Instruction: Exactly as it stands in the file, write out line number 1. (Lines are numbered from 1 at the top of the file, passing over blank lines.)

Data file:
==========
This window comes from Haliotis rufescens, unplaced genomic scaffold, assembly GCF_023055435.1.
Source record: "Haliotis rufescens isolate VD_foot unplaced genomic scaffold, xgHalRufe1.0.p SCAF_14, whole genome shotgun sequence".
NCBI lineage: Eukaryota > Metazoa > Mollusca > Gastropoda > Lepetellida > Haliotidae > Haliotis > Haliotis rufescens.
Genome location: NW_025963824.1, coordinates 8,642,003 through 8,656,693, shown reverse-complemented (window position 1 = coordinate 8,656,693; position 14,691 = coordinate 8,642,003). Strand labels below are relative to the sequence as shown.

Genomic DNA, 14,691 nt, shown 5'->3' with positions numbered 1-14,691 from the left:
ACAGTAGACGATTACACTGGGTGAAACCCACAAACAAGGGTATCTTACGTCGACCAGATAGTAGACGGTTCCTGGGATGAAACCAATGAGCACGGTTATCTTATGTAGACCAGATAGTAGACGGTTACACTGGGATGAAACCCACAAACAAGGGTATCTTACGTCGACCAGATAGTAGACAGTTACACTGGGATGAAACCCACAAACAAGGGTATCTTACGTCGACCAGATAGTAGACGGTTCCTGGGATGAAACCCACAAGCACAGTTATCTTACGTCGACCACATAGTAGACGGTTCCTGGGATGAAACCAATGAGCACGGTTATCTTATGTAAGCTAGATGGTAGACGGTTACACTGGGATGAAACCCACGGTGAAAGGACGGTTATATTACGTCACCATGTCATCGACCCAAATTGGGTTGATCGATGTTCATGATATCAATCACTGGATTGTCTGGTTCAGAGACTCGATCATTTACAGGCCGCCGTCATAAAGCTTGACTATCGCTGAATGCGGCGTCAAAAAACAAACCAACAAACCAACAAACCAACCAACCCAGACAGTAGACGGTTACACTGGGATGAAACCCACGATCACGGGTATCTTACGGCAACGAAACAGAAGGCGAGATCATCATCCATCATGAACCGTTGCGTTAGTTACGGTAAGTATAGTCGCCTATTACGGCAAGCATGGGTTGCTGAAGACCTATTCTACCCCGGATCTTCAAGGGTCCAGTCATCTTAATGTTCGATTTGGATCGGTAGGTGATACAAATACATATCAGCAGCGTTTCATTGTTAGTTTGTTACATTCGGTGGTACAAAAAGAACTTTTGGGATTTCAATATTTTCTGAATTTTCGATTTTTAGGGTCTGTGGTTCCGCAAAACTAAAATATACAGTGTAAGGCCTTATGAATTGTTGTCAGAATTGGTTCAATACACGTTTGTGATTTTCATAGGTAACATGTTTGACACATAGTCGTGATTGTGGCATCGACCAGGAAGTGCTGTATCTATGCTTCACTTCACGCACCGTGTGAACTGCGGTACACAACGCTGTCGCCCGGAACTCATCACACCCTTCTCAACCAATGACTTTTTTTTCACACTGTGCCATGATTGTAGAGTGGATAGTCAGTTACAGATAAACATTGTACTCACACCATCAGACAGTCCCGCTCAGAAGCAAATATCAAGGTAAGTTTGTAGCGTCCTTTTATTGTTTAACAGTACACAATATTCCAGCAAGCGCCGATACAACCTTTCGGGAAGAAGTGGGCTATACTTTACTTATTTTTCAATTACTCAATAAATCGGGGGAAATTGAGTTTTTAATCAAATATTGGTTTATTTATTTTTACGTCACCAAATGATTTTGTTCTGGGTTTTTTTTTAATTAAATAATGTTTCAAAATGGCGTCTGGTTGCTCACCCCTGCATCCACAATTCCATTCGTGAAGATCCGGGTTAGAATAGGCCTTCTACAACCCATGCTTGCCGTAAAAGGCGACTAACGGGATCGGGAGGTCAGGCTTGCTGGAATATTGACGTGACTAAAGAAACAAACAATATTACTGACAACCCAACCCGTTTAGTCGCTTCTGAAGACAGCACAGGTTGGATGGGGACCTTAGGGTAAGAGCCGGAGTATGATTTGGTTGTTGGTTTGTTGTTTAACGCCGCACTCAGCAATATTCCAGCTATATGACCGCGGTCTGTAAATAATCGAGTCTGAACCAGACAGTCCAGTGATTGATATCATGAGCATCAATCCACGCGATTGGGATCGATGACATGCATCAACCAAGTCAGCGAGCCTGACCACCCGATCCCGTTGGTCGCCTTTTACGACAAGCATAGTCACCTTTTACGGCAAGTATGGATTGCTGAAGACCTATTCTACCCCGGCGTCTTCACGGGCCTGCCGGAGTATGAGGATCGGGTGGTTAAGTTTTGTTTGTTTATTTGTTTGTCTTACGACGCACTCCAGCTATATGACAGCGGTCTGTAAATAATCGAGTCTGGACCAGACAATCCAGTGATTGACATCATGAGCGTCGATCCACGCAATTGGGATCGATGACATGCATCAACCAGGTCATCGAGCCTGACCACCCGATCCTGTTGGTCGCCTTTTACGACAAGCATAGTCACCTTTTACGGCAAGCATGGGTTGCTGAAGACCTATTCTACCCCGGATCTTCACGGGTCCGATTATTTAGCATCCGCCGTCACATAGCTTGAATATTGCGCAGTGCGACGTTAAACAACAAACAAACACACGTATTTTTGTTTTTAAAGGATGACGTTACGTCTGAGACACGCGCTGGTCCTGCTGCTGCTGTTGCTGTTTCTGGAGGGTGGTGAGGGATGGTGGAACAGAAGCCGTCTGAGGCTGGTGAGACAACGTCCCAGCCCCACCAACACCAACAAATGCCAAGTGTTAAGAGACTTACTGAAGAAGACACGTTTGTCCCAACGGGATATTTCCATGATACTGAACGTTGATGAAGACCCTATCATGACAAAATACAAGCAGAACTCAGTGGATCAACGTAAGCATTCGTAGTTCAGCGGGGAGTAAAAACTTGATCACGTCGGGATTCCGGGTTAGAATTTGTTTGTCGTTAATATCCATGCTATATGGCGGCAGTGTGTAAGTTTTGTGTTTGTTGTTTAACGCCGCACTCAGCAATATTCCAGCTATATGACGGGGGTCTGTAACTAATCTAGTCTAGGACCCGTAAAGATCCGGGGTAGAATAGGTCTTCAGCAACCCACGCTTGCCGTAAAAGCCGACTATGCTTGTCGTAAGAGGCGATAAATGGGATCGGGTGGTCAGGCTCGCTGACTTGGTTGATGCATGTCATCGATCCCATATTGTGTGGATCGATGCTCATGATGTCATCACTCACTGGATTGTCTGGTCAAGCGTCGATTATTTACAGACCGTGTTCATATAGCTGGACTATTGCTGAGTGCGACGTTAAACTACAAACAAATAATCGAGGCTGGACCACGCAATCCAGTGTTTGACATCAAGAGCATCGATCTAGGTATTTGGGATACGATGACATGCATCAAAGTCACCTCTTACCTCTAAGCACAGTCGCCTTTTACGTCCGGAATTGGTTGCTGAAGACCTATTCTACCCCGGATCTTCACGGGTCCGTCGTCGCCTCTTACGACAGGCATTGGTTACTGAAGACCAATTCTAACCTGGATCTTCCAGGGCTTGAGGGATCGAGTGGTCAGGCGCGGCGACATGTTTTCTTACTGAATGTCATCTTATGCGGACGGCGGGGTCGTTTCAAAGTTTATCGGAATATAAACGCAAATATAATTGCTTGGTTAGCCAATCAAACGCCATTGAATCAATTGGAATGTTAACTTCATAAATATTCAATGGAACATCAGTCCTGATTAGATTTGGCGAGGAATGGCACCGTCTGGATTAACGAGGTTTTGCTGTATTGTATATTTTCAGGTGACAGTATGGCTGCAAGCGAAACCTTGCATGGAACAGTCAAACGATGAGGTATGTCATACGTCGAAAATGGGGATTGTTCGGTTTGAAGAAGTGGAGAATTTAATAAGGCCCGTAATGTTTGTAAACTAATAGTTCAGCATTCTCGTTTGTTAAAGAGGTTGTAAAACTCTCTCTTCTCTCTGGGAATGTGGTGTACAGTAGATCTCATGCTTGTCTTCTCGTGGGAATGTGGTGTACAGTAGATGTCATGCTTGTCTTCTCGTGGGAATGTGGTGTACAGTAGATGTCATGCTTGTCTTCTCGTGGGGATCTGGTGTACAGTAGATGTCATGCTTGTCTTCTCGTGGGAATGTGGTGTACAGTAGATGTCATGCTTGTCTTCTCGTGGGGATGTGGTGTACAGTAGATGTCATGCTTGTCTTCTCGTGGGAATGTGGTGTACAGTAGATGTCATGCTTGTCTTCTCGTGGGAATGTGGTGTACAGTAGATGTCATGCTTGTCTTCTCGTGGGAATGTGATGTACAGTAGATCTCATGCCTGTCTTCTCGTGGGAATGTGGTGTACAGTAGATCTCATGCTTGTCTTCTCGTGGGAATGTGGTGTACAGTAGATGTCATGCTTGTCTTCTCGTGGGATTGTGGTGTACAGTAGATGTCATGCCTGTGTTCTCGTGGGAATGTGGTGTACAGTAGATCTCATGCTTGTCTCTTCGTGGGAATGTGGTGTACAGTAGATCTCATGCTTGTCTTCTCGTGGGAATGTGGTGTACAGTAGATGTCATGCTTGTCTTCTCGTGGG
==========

This window comes from Haliotis rufescens, unplaced genomic scaffold, assembly GCF_023055435.1.